Morphism Weavers and Object Trackers
This text was published earlier in Scott Lash, Another Modernity, A Different Rationality, Oxford, Malden: Blackwell 1999, pp. 312-338. By courtesy of the publisher.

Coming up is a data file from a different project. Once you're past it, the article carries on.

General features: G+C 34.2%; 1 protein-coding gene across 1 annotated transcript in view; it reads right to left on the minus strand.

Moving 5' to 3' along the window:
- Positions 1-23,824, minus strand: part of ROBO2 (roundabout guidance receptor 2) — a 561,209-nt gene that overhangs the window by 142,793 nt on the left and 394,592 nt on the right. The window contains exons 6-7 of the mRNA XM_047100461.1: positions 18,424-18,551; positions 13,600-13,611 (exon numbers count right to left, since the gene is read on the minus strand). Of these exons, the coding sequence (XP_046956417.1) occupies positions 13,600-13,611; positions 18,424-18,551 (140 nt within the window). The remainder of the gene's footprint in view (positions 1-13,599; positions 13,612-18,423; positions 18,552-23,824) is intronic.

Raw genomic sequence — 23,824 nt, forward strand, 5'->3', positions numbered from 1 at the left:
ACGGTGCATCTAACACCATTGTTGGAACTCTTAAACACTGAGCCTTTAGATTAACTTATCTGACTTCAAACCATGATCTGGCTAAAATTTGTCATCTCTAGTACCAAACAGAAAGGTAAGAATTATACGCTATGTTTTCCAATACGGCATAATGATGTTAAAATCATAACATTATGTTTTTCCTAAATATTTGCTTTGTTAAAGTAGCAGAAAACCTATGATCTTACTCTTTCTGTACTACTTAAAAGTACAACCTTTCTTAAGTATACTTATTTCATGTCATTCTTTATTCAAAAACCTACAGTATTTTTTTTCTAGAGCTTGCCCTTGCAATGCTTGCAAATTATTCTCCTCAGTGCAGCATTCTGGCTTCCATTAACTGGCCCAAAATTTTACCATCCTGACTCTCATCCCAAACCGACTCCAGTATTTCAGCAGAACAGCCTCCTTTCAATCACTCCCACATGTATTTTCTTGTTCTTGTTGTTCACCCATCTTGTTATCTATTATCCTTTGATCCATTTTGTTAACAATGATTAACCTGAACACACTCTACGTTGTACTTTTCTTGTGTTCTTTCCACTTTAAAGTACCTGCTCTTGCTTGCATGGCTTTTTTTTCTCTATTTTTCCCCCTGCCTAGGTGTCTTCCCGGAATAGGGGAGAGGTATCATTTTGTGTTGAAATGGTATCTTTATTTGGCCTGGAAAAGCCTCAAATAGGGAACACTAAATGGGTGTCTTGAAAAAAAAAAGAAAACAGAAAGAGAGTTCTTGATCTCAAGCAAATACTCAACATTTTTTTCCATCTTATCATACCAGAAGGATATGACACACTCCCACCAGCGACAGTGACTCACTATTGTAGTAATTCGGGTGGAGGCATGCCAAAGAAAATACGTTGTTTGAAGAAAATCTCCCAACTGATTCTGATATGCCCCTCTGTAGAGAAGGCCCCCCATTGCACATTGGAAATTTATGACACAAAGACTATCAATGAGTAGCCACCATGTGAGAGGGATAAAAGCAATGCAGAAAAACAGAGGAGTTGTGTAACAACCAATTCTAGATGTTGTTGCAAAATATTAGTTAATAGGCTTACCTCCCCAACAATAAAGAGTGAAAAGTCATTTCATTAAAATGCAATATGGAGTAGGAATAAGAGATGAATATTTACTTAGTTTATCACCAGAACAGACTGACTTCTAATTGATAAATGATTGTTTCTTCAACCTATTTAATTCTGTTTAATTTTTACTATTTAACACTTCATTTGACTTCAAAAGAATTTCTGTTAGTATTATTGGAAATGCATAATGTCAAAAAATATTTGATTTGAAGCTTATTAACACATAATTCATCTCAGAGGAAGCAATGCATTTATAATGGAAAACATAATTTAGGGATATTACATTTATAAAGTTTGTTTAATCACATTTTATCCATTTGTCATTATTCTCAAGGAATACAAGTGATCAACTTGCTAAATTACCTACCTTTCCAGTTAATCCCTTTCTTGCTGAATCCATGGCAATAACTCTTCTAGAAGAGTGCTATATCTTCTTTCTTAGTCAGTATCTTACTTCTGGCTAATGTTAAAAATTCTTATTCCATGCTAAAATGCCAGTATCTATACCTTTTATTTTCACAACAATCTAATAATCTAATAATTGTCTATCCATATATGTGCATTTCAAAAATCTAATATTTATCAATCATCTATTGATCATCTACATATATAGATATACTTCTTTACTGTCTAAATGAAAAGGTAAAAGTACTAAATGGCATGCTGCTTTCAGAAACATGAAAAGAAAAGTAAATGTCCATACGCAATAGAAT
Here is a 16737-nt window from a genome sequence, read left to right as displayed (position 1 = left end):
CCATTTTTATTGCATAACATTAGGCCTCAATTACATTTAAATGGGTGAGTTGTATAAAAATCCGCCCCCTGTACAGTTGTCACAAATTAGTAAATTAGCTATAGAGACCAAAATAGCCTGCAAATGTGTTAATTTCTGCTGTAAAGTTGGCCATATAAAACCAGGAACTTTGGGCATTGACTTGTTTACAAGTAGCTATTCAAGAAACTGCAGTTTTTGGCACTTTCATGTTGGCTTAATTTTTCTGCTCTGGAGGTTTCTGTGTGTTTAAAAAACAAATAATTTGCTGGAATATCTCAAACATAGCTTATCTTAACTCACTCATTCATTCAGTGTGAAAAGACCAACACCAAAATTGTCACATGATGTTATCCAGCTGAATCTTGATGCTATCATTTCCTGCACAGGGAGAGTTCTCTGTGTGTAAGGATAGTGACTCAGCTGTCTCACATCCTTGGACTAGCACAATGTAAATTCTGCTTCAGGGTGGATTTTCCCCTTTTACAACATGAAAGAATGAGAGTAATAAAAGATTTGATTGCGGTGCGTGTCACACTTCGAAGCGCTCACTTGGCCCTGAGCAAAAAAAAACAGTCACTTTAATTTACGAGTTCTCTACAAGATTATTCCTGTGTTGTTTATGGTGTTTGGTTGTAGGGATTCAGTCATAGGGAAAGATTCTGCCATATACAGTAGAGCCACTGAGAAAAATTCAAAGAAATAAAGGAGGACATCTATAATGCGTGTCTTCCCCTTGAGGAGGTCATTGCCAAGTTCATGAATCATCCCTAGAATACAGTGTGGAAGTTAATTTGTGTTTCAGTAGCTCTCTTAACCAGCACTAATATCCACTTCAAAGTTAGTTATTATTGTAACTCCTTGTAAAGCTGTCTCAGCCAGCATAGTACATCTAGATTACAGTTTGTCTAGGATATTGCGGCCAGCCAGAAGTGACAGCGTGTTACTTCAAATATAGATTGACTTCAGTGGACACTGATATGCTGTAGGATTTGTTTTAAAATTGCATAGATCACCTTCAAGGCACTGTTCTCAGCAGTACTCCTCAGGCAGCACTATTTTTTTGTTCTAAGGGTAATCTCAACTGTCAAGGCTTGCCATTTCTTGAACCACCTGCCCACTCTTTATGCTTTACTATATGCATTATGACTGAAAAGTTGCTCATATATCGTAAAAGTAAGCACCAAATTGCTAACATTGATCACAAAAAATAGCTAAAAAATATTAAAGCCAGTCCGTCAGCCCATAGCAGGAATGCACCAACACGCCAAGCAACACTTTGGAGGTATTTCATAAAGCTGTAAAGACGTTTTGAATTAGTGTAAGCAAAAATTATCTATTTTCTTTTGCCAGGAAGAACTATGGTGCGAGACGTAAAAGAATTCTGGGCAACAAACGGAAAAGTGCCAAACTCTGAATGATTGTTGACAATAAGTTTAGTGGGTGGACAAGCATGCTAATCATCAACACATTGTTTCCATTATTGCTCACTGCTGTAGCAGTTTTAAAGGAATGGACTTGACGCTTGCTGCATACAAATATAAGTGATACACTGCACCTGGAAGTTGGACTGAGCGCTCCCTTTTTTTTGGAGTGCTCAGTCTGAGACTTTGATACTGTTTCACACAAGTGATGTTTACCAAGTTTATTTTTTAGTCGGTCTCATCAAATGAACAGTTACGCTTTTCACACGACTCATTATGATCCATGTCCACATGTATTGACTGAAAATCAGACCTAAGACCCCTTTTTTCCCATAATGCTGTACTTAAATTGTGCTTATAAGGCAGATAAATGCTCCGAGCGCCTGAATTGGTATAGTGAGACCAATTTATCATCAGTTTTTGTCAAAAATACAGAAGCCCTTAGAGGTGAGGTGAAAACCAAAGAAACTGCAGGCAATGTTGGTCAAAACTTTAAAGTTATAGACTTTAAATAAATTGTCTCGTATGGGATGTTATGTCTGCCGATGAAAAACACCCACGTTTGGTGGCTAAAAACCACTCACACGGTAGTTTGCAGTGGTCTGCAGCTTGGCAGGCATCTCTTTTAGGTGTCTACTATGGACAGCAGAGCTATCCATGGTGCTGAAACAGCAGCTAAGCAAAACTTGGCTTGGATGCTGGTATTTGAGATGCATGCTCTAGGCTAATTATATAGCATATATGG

The logic of the present text breaks radically with any such aporetic juxtaposition, even with the aporia of gift-society versus exchange-society. Its inspiration is partly Baudrillard. Not Baudrillard’s nostalgia for Maussian symbolic exchange, but instead his theory of the object. And especially his idea of the object, which is, on the one hand, not knowable by the subject, and hence not an instrumentality; but an object that is also and emphatically not a finality. Hence the importance of the idea of “reversibility” for Baudrillard. What is not a finality for him is reversible. Baudrillard’s object seduces. Finalities do not seduce. They are sublime or beautiful but they do not seduce. To speak of the sublime is still to speak the language of aporetics. The sublime is part and parcel of the second modernity, not of the global information culture. “Sign-value” seduces. Sign-value has nothing to do with the status associated with consumption. Baudrillard’s consumer culture is a culture of seduction. It is not a culture of commodification. Baudrillard will refuse critical theory’s analyses of mass society based on the counterposition of commodity and use-value, or alienation and authenticity. The quasi-objects in Latour’s actor-networks are also clearly not finalities. And also not instrumentalities. They transmit, they judge, they speak. See Jean Baudrillard, Seduction (London: Macmillan, 1990), p. 103, and see “Dead symbols”, interview with Jean Baudrillard, Theory, Culture and Society, 12, 4 (1995).